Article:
Sunday 24 July 2016

Getting In Gear

Today is the last day of the French Annual Festival of Exhibitionists, Fruitcakes and assorted Deranged Persons from across Europe.  They come in their thousands to be there and enjoy unlimited access to TV coverage now beamed around the world.

Thrown into this mix of anarchy and idiocy are around a couple of hundred men on bicycles to give a focus for the various activities.  During the festival they cycle over two thousand miles or so (albeit in kilometres) up hill and down dale, in and out of towns and sometimes around in circles.

This is The Tour de France, designated a sport, and is marketed as the leading cycle race of the world, if not the oldest.  The winner is deemed to be the man who takes the least time to cover the distance, modified by various time bonuses, penalties for infringements of the rules, where the crashes occur and other sundries that might occur to The Jury.

There are other major prizes.  One is for the man who gets up mountains best, another for who sprints best, another for the best young rider and another for the most "aggressive rider", that is the one who attacks the course most rather than his fellow riders, although the difference is not always clear.

The administration and organisation of this is all very French, which is not a compliment.  But it can make compulsive viewing.  What is a delight is the extensive showing of the countryside and the terrain.  Often just turn the sound off and watch the pretty pictures for a restful TV hour or so.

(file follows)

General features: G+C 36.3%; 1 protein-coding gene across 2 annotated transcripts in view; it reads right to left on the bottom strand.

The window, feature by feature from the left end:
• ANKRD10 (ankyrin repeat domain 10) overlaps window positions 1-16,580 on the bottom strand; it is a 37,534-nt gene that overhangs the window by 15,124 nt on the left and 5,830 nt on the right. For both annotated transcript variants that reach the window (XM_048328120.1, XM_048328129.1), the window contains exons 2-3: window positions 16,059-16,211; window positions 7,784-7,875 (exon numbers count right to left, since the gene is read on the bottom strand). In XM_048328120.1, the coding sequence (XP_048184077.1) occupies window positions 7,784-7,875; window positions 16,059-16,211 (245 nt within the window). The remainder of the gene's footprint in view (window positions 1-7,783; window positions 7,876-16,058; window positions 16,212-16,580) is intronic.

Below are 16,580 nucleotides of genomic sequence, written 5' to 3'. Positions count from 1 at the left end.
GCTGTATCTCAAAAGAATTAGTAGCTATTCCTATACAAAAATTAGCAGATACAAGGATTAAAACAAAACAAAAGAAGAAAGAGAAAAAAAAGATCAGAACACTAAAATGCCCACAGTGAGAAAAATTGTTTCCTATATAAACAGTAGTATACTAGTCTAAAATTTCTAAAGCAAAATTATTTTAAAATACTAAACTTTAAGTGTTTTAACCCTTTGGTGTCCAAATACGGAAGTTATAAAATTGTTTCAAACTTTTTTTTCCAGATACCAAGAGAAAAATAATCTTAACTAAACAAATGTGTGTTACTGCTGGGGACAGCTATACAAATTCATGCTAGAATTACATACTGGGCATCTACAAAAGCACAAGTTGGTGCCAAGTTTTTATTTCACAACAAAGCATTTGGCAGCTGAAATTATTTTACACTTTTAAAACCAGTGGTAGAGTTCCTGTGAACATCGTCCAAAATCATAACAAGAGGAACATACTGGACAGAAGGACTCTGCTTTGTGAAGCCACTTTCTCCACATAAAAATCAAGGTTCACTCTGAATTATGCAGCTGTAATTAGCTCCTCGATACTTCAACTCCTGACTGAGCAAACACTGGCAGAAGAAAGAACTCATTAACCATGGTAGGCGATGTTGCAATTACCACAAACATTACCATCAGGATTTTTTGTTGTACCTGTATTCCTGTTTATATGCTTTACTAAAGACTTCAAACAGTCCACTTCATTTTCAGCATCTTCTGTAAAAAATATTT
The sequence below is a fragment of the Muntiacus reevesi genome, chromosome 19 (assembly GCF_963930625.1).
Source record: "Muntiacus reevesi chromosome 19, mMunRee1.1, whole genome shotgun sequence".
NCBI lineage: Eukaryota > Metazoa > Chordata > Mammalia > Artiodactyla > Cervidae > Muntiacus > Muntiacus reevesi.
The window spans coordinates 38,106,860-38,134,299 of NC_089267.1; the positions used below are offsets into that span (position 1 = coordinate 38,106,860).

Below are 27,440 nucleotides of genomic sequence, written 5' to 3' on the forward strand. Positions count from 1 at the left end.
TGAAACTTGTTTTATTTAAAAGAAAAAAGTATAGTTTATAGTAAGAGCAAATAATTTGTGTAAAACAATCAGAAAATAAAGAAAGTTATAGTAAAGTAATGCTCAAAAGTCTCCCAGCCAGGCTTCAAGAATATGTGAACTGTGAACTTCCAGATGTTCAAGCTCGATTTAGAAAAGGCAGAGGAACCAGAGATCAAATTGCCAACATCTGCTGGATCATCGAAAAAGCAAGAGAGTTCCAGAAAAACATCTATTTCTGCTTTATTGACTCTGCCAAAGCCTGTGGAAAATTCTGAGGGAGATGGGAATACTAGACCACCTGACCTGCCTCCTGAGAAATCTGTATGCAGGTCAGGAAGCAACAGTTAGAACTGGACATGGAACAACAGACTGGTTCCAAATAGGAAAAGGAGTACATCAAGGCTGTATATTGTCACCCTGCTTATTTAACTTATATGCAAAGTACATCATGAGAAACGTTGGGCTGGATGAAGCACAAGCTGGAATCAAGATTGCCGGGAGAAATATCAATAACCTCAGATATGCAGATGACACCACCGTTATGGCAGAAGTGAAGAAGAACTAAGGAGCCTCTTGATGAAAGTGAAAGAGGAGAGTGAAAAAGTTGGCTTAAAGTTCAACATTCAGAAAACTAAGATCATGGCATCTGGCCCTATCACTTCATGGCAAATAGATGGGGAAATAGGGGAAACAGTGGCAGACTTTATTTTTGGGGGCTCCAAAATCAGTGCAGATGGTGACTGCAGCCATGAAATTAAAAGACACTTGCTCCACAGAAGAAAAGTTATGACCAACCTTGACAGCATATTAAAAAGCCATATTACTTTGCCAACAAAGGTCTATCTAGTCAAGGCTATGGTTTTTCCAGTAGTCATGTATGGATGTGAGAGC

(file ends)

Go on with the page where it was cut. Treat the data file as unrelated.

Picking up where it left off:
The trouble is when the TV is on key points in the ride of the day and all the Festival followers congregate to get in the way, run alongside the riders, make for the cameras, howl and rage and generally behave like the mob enjoying an afternoon with Madame Guillotine.  This is not civilisation as we know it, Jacques.

Having toddled around France a time or two, what intrigues me are the Festival followers etc. who manage to turn up each day on screen.  At one time, back in the 80's they were limited in number, now there are hordes of them.  It must take immense time, effort, cost and trouble to do this.  Those with the very large motorised caravans will have made a major investment.

It is a sobering thought, although I doubt whether many of them are sober.  When does the Premier League football start?


  1. Enjoyed this immensely - an accurate and eloquent summing up of what we have found to be one of the most puzzling aspects of the Tour. By coincidence, some light was shed on it for us this afternoon.

    Being in France and having gone out to watch a local bike race pass by, we noticed (or rather, really couldn't help noticing) a brightly-clad family nearby. Father and mother, having issued their small children with a selection of pots and pans and wooden spoons, encouraging their offspring to make an ear-splitting din as the cyclists raced by. One of the moppets had, presumably on her own initiative, added a descant recorder, which elevated the noise from merely infernal to positively unbearable, an achievement her parents praised to the skies.

    Clearly training for the Festival starts at an early age ...

  2. I'm sure one of the attractions is Lycra.